It’s official! Dry season has come to PH!


Andreas Klippe no responses April 10, 2018

Flood specialists like me have been waiting for this announcement – the Philippines’ dry season has officially begun!

two_seasons_philippinesThe Philippines goes through two seasons within a year. These two seasons are commonly called dry and wet season. Seasons like spring, winter, and fall do not occur in the Philippines.

The Philippine Atmospheric, Geophysical, and Astronomical Services Administration (PAGASA) announced that the easterlies (wind pattern coming from the east or the Pacific Ocean) has started blowing through the Philippines. It’s a sign of warmer days ahead!

What’s special with this announcement? Will it cause significant change in the Philippines?

Of course, it will!

I’ll give you a brief description of the changes we should all look out for in the Philippines – as much as weather is concerned. After reading this, you’ll understand why I’m making a big deal out of the Philippines’ dry season.

It’s a season of contradictions

The dry season in the Philippines is literally a dry one. Farmers usually endure this period of extreme heat – without a single drop of water for their crops. Irrigation is always an issue, threatening the country’s agricultural sector.

farmers_and_kidsThe dry season presents irrigation challenges to farmers. However, thunderstorms that cause minor flooding incidents are also common in the afternoons. | photo credits to agrocoolture.ph

However, thunderstorms are also a trademark of this dry season. Everyday, in the afternoon, the central plains of Luzon and the neighboring cities in the National Capital Region (NCR) experience heavy rains that last for more than an hour.

Isn’t it a season of contradiction?

Whether we like it or not, this is how the dry season in the Philippines goes. It’s dry, as far as the prevailing weather pattern is concerned. However, it doesn’t mean that it’s totally a rain-free period.

It’s also the season to prepare!

Thunderstorms in the afternoons can cause flooding incidents in places with congested streets and failing drainages systems – like Manila, Quezon City, and urban centers in provinces.

However, these episodes of thunderstorms are just teasers of what lies ahead when the dry season ends.

After the dry season comes the wet one. I don’t have to elaborate further on this; you know full well that the thunderstorms of the dry season are no-biggies when compared to the super typhoons of the wet season.

farmers_and_kidsThe dry season is usually followed by the wet one. The latter is a season of rains, with the notorious southwest monsoon dominating the country’s weather pattern. | photo credits to philnewsph.com

Aside from typhoons, you can also expect the rain-filled Habagat or the southwest monsoon. Well, Habagat is also something we all know about. Do we still have to go through the stories of flooding incidents in Manila caused by southwest monsoon?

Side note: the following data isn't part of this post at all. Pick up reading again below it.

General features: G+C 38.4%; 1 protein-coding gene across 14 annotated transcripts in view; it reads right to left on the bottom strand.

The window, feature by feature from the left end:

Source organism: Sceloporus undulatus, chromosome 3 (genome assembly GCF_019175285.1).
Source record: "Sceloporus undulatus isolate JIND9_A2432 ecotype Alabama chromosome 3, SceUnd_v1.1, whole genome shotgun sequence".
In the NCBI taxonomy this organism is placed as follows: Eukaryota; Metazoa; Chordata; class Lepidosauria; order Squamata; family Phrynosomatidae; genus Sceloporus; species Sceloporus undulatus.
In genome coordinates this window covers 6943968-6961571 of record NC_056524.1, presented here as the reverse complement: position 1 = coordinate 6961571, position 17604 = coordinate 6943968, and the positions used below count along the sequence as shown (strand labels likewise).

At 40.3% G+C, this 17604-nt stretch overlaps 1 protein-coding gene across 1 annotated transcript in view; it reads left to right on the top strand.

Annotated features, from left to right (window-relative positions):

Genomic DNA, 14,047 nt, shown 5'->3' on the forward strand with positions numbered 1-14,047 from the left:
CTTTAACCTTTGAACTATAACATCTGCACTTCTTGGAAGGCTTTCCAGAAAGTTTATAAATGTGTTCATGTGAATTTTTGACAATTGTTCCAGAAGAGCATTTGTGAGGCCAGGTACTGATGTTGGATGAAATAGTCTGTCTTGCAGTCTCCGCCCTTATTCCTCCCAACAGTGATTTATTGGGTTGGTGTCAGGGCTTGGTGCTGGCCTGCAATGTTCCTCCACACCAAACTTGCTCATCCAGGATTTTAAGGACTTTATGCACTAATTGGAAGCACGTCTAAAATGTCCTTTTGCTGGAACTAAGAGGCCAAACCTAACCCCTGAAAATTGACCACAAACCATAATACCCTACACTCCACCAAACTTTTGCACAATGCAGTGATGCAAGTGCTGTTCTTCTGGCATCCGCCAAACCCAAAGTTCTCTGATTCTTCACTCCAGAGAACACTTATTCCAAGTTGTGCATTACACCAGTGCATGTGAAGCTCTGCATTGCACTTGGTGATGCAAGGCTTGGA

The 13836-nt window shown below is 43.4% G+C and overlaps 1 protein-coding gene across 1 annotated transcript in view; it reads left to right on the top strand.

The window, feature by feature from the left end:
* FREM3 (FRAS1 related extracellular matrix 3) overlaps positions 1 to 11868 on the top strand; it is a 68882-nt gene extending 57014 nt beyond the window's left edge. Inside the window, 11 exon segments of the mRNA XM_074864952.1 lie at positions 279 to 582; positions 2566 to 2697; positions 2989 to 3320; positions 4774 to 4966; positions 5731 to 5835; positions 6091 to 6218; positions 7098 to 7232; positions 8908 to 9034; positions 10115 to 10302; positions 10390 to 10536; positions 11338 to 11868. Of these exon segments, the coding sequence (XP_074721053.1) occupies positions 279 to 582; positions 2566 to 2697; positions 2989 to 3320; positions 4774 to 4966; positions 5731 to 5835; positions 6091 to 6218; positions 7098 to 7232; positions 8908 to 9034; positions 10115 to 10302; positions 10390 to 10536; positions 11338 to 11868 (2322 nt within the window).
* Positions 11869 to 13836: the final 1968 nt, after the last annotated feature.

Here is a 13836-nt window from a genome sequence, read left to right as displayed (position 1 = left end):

If you’ll ask me, I won’t settle with the dry season as a mere season of contradictions. I would say that the dry season is also the season for massive preparations!

What are these preparations? On the national level, government bodies should start working on drainage systems and prepare urban plans with integrated disaster preparedness measures. Also, coastal areas (most of the Philippine provinces are coastal, mind you), should also be secured as early as now. When the dry season ends, the coming rainy season should find us literally armed to the teeth.

Individually, I’m suggesting that Filipinos should start looking for flood control solutions that will really work for the worst case scenario. Every year, almost all villages in the Philippines experience flooding. Somehow, flooding has become part of the Filipino’s yearly adventure, yet, it’s ultimately wrong to be comfortable with flooding! Think of the health hazards!

It’s true that PAGASA has formally announced the start of the country’s dry season. For some, it means carefree days of beach hopping and late night parties. For those in the farming sector, it means gruelling days when crops are deprived of hydration.

Finally, for some, the dry season is a season of preparation for the coming rainy days. Such is the reason why flood specialists like me always wait for this announcement. This is the season when you have enough time to prepare for the coming days of rain and flooding!

Which group do you belong? Will you be so carefree this dry season, or will you start making difference by bringing total protection in your homes and businesses?

Andreas Klippe

About the author

Andreas Klippe is founder of the Asian Center for Flood Control located in Clark Freeport Zone, Philippines.

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